Friday, January 2, 2009

Dailies Go Darwin

Reports of newspapers' death are exaggerated — but after the changes coming in 2009, will we still recognize them?

If you're a tree, you're probably feeling pretty good right now. We've long known that the traditional newspaper — a hard-copy compendium of the previous day's events, printed on an obscene amount of wood byproduct — was terminally ill. But two of 2008's big media developments — the Christian Science Monitor's plan to kill its daily print edition outright, and the Detroit News and Detroit Free Press's decision to radically scale back their print operations and refocus online — suggests that the traditional newspaper's death will come sooner than anyone imagined.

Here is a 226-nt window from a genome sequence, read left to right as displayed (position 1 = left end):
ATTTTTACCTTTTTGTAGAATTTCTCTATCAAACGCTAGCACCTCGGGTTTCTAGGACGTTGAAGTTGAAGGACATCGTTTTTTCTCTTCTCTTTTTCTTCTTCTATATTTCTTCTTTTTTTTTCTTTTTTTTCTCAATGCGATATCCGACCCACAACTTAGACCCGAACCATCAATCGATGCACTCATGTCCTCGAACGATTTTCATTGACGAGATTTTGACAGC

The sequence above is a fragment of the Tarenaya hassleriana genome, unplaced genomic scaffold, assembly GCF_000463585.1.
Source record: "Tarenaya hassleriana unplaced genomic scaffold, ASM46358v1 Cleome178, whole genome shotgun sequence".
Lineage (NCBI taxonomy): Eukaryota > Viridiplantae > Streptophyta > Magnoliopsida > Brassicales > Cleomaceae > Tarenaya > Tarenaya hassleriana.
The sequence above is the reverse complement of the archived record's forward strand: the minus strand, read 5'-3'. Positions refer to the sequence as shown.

But the term "newspaper" has another meaning, too: it's an organization staffed with men and women who report and analyze the news for the public. Newspapers in this sense aren't about to go extinct. [Click for MORE]

AsianWeek to cease print publication Friday
Kansan going online-only starting Jan. 10
> Lee Enterprises warned by NYSE it may be delisted
> Village Voice Lays Off Nat Hentoff and 2 Others
> Gannett, Register cuts extend into eastern Iowa Sphere: Related Content

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